The science fiction world lost another giant with the passing of Vonda N. McIntyre on April 1, and I lost a friend and colleague. Vonda was probably best known for her Nebula and Hugo Award-winning novel, Dreamsnake, which was feminist and compassionate and insightful, and also heartbreakingly beautiful. But she wrote lots of other books, as well, including several Star Trek novels, and The Moon and the Sun, filmed in 2014 as The King’s Daughter with Pierce Brosnan and William Hurt, but not yet released. Vonda died two months after being diagnosed with pancreatic cancer, and she finished writing her last novel, Curve of the World, just days before leaving us.
Though I had met Vonda once or twice before, we first really got to know each other at the Launchpad Astronomy Workshop, where we were classmates in the first session, in 2007. A few years later, when I was going it mostly alone publishing my backlist in ebook form, she invited me to apply for membership in Book View Café, the writer-coop of which she was a founding member and one of the most active volunteers. That’s where I really saw her tireless efforts helping others. We worked together on picky ebook-formatting questions, and on customer support, a job that I took over from her. We only met in person on one more occasion, I think—at Sasquan, the SF Worldcon in Spokane, in 2015, where she was Co-Guest of Honor. But with the magic of the internet and BVC, she felt like an essential part of my book-publishing community. I miss her already.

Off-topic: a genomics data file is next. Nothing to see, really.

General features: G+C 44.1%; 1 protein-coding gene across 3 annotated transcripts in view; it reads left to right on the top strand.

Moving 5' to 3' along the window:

Here’s something Vonda would have loved to see, if only she’d been with us a little longer, the first picture of a black hole:
I like to think she’s somewhere right now, smiling at that, perhaps having gone to visit M87 in person!